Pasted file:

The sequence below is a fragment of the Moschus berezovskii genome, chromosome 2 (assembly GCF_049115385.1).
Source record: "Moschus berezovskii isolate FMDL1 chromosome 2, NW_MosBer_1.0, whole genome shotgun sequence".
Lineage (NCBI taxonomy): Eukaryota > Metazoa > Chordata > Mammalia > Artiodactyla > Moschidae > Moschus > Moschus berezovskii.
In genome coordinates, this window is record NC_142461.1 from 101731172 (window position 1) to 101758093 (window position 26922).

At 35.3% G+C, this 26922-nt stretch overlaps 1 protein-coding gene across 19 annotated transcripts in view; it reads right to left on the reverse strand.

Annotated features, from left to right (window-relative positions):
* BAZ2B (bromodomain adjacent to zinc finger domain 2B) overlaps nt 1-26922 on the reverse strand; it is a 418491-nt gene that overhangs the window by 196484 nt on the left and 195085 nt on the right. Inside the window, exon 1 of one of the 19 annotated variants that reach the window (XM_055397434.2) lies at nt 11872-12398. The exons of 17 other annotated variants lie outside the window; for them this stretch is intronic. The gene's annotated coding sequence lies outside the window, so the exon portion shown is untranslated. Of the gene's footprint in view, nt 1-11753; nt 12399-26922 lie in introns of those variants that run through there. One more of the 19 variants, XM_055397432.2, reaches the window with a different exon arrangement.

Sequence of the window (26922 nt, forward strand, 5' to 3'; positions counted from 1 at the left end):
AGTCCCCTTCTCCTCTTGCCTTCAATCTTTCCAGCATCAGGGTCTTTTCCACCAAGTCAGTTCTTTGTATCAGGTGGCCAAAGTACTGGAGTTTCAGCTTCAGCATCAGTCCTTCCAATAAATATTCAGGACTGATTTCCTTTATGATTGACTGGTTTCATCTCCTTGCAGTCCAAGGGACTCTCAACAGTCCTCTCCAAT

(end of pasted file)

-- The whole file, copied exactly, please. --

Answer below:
The sequence below is a fragment of the Moschus berezovskii genome, chromosome 2 (assembly GCF_049115385.1).
Source record: "Moschus berezovskii isolate FMDL1 chromosome 2, NW_MosBer_1.0, whole genome shotgun sequence".
Lineage (NCBI taxonomy): Eukaryota > Metazoa > Chordata > Mammalia > Artiodactyla > Moschidae > Moschus > Moschus berezovskii.
In genome coordinates, this window is record NC_142461.1 from 101731172 (window position 1) to 101758093 (window position 26922).

At 35.3% G+C, this 26922-nt stretch overlaps 1 protein-coding gene across 19 annotated transcripts in view; it reads right to left on the reverse strand.

Annotated features, from left to right (window-relative positions):
* BAZ2B (bromodomain adjacent to zinc finger domain 2B) overlaps nt 1-26922 on the reverse strand; it is a 418491-nt gene that overhangs the window by 196484 nt on the left and 195085 nt on the right. Inside the window, exon 1 of one of the 19 annotated variants that reach the window (XM_055397434.2) lies at nt 11872-12398. The exons of 17 other annotated variants lie outside the window; for them this stretch is intronic. The gene's annotated coding sequence lies outside the window, so the exon portion shown is untranslated. Of the gene's footprint in view, nt 1-11753; nt 12399-26922 lie in introns of those variants that run through there. One more of the 19 variants, XM_055397432.2, reaches the window with a different exon arrangement.

Sequence of the window (26922 nt, forward strand, 5' to 3'; positions counted from 1 at the left end):
AGTCCCCTTCTCCTCTTGCCTTCAATCTTTCCAGCATCAGGGTCTTTTCCACCAAGTCAGTTCTTTGTATCAGGTGGCCAAAGTACTGGAGTTTCAGCTTCAGCATCAGTCCTTCCAATAAATATTCAGGACTGATTTCCTTTATGATTGACTGGTTTCATCTCCTTGCAGTCCAAGGGACTCTCAACAGTCCTCTCCAAT